This attribute is strongly confirmed from the results illustrated in fig. 4.6, with all listed features of a human friendly city received ticks from more than 70% respondents. In which “embracing cultural diversity, welcoming to people of diverse cultures and backgrounds” has the highest record of nearly 90%.

47

Embracing cultural diversity Having great public spaces Open-minded and helpful people minded
0% 20% 40% 60% 72.00%

86.86%

71.43% 80% 100%

Figure 4.6 Respondents’ perception on a human friendly city

This attribute does not only manifest through the characteristics of the people (open (openminded and helpful) but also from well and thoughtful urban designs of public spaces, which encourage social interaction and cultural exchange. Respondents suggested for a human friendly city included “technology and housing design that forces people to interact, affordable housing that prevents the rich living in one area and the poor in another - mixed income housing” (F, 18-30, New York), “affordable living and living 18 wages available to all, free (government funded) access to basic services” (F, 31 31-40, Berkeley). A human friendly is also a city of tolerance, with “dedication to helping those with in economic need or otherwise suffering, creative ways of handling conflict” (F, 31 31-40, Philadelphia). A green city It seems that a green city needs no explanation. “Green”, nature and environmental quality is one core pillar of sustainability. It is also desirable by most of us.

I had a chance to live one year in Cottbus in Brandenburg and I loved it, for many reasons. People travelling by bike, amazing surrounding of the city, many cultural events organized by University and/or the city itself. The development is to be seen in there...many green areas, many quiet areas. The impact of the university is very v visible. I would love to live in such a city. (F, 18-30, Prague, Czech)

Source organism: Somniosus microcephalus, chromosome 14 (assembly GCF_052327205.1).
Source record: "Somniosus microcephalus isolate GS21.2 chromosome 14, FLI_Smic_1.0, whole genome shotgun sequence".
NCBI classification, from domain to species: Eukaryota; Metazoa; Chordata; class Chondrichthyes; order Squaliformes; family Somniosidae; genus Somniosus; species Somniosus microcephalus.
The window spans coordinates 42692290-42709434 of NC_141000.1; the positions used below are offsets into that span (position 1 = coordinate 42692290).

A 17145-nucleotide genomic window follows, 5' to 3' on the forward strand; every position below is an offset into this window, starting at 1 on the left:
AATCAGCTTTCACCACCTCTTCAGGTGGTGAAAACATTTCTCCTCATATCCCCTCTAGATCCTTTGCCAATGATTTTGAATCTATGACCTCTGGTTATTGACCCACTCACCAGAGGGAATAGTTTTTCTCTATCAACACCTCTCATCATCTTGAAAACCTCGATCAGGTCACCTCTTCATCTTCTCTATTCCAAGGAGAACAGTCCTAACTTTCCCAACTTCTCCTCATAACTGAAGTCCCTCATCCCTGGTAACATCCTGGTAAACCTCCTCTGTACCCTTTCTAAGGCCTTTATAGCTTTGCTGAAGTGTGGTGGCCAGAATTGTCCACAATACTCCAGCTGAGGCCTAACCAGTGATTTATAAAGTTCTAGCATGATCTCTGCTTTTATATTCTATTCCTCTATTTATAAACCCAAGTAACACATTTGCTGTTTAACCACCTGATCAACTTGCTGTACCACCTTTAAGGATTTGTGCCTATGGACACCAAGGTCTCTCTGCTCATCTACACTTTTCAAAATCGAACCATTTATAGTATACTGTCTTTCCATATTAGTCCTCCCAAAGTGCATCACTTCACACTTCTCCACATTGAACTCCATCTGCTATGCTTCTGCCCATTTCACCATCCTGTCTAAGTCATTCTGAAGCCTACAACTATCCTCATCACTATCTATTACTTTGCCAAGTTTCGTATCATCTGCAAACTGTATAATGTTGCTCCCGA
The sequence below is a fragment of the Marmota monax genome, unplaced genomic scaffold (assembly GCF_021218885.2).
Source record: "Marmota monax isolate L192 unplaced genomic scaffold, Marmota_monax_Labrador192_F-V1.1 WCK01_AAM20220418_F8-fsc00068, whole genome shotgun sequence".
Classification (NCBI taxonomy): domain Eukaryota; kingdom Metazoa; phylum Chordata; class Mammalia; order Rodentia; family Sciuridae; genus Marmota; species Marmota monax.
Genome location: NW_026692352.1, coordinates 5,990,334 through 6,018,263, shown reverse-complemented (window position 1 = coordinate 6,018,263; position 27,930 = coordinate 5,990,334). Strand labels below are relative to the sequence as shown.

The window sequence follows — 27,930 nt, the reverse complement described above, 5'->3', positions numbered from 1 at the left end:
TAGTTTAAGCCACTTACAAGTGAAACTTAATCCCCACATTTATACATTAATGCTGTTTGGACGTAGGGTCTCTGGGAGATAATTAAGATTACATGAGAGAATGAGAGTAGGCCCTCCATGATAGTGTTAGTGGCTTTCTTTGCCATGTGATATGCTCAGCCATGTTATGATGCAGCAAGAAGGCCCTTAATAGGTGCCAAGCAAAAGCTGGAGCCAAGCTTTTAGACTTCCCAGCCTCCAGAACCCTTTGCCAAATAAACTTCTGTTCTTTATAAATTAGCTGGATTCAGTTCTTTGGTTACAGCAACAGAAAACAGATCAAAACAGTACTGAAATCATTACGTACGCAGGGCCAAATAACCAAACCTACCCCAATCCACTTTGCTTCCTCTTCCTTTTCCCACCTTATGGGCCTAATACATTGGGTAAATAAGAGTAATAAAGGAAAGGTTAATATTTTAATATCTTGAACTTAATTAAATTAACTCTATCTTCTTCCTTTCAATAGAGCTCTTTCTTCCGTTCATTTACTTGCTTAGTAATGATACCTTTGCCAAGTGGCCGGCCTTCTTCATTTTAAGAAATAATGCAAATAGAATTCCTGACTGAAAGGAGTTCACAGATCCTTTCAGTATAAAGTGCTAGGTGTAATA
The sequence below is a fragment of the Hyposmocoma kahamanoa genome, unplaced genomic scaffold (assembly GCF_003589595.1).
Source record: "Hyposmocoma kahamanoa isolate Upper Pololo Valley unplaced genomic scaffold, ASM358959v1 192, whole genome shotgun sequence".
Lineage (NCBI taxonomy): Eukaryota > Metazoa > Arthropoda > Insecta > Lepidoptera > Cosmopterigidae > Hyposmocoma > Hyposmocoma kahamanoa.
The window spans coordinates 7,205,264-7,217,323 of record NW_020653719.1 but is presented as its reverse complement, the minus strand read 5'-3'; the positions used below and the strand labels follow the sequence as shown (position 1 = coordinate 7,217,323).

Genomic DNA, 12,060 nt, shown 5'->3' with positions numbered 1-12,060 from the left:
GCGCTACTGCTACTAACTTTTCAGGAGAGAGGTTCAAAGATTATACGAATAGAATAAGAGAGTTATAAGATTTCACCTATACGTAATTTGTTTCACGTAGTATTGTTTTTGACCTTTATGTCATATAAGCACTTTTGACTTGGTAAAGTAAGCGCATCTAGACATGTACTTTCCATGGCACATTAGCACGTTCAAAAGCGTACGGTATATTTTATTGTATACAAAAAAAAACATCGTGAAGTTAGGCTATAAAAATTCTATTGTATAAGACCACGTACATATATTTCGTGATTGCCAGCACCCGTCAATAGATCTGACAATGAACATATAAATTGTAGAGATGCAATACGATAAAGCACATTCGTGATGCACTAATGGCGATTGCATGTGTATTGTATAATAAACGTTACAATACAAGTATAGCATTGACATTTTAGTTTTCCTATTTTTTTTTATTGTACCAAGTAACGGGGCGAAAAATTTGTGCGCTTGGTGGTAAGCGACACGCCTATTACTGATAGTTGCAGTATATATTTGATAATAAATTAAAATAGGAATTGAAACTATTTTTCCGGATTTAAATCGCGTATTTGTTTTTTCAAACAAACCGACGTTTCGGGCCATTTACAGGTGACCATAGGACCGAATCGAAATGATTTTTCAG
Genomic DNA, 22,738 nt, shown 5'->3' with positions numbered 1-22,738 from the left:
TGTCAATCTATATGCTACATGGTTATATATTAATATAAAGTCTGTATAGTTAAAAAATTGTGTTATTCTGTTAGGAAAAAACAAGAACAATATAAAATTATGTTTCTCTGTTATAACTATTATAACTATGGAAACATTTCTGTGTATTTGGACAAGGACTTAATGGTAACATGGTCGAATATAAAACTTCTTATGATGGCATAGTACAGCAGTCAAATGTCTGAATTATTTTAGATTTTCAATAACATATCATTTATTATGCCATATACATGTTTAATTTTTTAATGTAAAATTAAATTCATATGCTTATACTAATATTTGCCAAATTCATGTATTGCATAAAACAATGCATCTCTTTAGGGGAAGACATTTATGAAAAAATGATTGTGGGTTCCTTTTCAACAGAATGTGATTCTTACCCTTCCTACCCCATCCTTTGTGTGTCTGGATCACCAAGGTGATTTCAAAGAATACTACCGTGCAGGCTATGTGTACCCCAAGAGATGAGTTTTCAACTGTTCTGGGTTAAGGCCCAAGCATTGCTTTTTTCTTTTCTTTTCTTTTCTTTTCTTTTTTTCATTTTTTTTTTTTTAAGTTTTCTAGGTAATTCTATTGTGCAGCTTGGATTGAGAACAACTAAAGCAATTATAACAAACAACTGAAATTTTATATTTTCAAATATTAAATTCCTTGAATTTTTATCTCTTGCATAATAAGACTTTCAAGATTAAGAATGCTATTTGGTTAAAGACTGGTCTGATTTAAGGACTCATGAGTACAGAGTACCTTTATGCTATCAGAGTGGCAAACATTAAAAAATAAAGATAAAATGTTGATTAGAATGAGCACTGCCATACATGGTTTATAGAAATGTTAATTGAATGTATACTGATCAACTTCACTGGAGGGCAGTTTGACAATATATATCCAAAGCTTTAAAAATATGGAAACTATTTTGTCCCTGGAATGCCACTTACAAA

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Many parks in the city, lots of trees on the streets Urban gardens, plant pots on balconies, green roofs Fresh air and clean water
0% 20% 40% 60%

87.43%

86.29%

72.57% 80% 100%

Figure 4.7 Respondents’ perception on a green city

Figure 4.7 shows high agreement on that. The models of urban garden, green roofs are also highly welcomed (86%). Respondents added some more models such as “ “abundant local food crops grown commonly in public spaces” (F, 31-40, Berkeley), “buildings that 31 rkeley), are covered in greenery – green façade, vertical gardens and fly-over gardens” (F, 18 fly over 18-30, New York). A regenerative city It is quite encouraging to see that nearly all sustainable listed features for a regenerative city received high rates of ticks (more than 70%), in which the two most equally concerned are waste recycling and renewable energies (82%).

Separating and recycling/composting wastes Renewable energies Green buildings using local, renewable materials Energy conservation and energy efficiency Rainwater harvesting
0% 20% 40% 60%

82.29% 82.29% 75.43% 74.86% 72.00% 80% 100%

Figure 4.8 Respondents’ perception on a regenerative city Respond

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Waste treatment is one of the most important issues nowadays and it should be applied in every city. As an incentive to separate the waste, Germany got it with the system of "pfand": a small charge when you buy bottles of glass or plastic and you get the money back when you give back the bottles. It can alienate poverty a little, it encourages the waste separation and millions of bottles are reused (for plastic bottles, it's a rare thing!!). (F, 18-30, Cottbus, Germany)